It pays to study people when you ask for money
When he panhandles, David Wormley has learned that it helps to be an amateur psychologist.
"You can understand people," he said, unfolding two crumpled signs from his beige briefcase. "I know the magic words to put on these signs that will make people want to cry."
He reveals one of his signs: "Homeless and going through hard times. Can you help?"
It is true that Wormley is homeless and going through hard times. He has lived on the streets of Palo Alto for about 12 years. He carries his scant possessions, including soap and deodorant, in his briefcase and slings a small bag of tools around his shoulder for all eventualities.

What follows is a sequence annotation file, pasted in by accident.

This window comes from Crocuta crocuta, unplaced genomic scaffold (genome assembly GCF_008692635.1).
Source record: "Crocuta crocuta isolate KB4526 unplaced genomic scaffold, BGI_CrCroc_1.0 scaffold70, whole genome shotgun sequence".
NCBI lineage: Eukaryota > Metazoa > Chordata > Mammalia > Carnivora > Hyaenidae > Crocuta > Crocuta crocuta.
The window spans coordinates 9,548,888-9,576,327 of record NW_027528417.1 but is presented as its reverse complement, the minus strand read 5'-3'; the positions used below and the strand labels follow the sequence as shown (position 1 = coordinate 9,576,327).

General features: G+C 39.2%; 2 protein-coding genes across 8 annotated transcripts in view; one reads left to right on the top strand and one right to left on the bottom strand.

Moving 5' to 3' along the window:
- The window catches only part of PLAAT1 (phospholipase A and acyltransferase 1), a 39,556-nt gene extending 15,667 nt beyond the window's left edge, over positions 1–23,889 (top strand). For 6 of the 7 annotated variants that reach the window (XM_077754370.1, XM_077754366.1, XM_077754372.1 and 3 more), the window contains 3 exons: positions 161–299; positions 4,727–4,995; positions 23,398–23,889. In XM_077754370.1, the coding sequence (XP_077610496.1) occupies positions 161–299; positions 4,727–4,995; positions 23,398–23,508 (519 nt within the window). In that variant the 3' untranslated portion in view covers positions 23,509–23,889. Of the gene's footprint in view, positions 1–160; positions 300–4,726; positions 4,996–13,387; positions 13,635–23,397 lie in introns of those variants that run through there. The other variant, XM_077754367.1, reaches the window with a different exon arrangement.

And he has learned to reflect these hardships in a stony face that persuades people to part with their money. He also has learned other tactics, like waving to kids, nodding his head or helping people with heavy shopping bags to their car.
"They don't have to give me money," he said. "But next time they'll remember me. I just smile and say 'Have a nice day.'"
He often earns the most money by waiting outside movie theaters or bars on weekends. People tend to be more generous when they are inebriated, he said.
Robert Fulton, a renowned alcoholic, agreed that people in Palo Alto are often more generous in the evenings. A gnome-like man with a corduroy hat pulled over his face, Fulton is a permanent fixture on the sidewalk outside Walgreen's.
Fulton once made $102 in one hour, he said, but some days he only earns enough to buy one can of beer. He panhandles for up to five hours a day. He makes no bones about the fact that he spends his money on booze.
"I've got to get a drink somehow," he said. "I keep on coming back to it."
Fulton said that he's tired of panhandling, but it is his only source of income.